Sunday, September 09, 2007

The World Is Really Getting Flat

Today's DNA has an article that says 50% of online shoppers in India are from small towns. A couple of months ago, the Times of India had an article about e-tickets in India which said that 73% of air tickets in India are booked through the internet. Which is amazing since the internet penetration in our country is 3.7%. Also in the same article is the story of farmers in a village near Tirupati buying e-tickets through an enterprising jeweler who had quickly become a travel agent.

So suddenly the big story all around us is about the various Buntys and Bablis of the world who no longer have the patience for the trickle down effect to work. They are keen to grab that new mobile phone, travel to that new destination, live the new dream, as quickly as the Sids, Akashs & Samirs (remember Dil Chahta Hai?).

This much is quite obvious. What is not obvious is how we are going to appeal to these people. What vocabulary will we use to talk to them?

It is clear that the Anglo-Saxon style of communication with the understated elegant humour does not appeal to this lot. Even when expressed in Indian languages. So advertising has gone to the other extreme and is using, so called, "small talk" language to talk to them.

I think this is insulting to them. It is like New Yorkers doing advertising to Indians and using a "Peter Sellers" type language and visual imagery full of Taj Mahals and snake charmers. We would be insulted and so, I believe, are todays Buntys and Bablis.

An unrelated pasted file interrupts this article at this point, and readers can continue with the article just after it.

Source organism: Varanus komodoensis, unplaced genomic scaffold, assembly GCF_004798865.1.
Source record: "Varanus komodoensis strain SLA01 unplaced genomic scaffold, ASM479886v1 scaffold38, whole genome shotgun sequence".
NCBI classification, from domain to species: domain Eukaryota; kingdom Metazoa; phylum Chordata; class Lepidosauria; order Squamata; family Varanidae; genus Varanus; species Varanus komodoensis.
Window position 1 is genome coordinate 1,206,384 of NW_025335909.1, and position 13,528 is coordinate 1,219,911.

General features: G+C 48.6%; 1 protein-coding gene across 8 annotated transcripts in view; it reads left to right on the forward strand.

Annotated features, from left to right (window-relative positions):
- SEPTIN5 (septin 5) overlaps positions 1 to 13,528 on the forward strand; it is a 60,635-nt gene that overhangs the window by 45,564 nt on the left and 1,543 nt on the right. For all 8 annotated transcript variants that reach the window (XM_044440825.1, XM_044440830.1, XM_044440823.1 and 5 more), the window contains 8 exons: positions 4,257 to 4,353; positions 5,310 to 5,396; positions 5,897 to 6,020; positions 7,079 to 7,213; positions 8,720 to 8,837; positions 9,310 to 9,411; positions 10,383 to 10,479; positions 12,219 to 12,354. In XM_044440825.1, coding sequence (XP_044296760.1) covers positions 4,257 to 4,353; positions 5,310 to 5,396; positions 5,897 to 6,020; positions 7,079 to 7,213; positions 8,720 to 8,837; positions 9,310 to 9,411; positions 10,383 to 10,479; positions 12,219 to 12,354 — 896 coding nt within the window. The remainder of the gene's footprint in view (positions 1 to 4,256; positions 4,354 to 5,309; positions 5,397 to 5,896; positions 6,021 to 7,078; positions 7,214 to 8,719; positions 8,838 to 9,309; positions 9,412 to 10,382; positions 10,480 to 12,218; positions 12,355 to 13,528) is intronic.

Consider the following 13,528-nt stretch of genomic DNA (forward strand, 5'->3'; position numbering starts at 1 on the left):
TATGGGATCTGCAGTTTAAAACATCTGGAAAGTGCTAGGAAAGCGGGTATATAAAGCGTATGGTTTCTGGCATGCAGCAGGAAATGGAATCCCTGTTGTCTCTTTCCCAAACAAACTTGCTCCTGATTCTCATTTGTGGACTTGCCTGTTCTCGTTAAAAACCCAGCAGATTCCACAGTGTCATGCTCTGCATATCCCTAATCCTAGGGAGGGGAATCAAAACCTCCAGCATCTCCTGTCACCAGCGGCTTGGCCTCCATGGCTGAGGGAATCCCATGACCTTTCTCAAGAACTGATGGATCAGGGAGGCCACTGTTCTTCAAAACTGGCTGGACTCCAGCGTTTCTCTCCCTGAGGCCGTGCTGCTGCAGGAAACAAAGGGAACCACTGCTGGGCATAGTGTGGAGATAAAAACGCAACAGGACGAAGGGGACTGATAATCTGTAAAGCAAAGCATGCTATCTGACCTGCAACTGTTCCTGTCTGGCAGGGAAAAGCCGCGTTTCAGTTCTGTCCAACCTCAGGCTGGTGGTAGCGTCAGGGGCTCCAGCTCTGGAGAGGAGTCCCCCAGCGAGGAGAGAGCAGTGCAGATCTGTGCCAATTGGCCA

What we need to develop is a new remixed vocabulary to talk to them. A vocabulary of words & images but also a new vocabulary of dreams, aspirations, humour and relationships.

This flat world is quite challenging. But the rewards are so much greater.


blakkkobera said...

At the other end of the Bunty Babli spectrum is the whole gang of brown americans created by the flattened world--I first realised this when I moved (for a brief while) into a new apartment complex in Bangalore last year--ALL the kids in the neighbourhood, without exception, spoke with American accents--and two percent were actually American--the rest were children of USA returned techies (who were still shuttling regularly between silicon valley and bangalore.)
Chak De India--its time for our Big Macs and Sambhar. Welcome to Mc Khichdi in the new India !!!!

narendra shenoy said...

An interesting question is , how rooted is humor and the concept of "funny" in ethnicity?

Education and extensive reading can increase the number of "funny" triggers, as most of us can testify. We find Wodehouse funny. We find Dave Barry funny too, who lives on the other side of the woods, in humor terms. But I still find Govinda hilarious. Would a non-desi find him funny? Is that "Indianness"?

I agree that a substantial number of these intriguing questions are most properly debated over produce of Scotland, and a summit meeting is in order.
Shailesh is in town (on a long term basis, starting this week). We shall rope him in, too, and evaluate the possibility of having the Pow - wow 15th-16th Sept.

Bhaskar said...

Are we sure these people need to or want to be spoken to in a new and different way, to say that of the Sids, Akashays & Samirs.

I'm not saying their dreams or value systems are identical but then, how different are they? I have been suspicious that they consume the same content as ‘everyone’ else [I think that tells me a lot about them, their reasons to be so, and where they’re heading] their use of the web kind of strengths that.

I would like to understand who these Buntis & Bublis would ‘like to be’, for all I know they don’t’ wanna be spoken to in a new and special way because that’s not who ‘they wanan be’, but then again I don’t know much, do I 

I think the medium to reach them needs some thinking. [ way we deliver our message]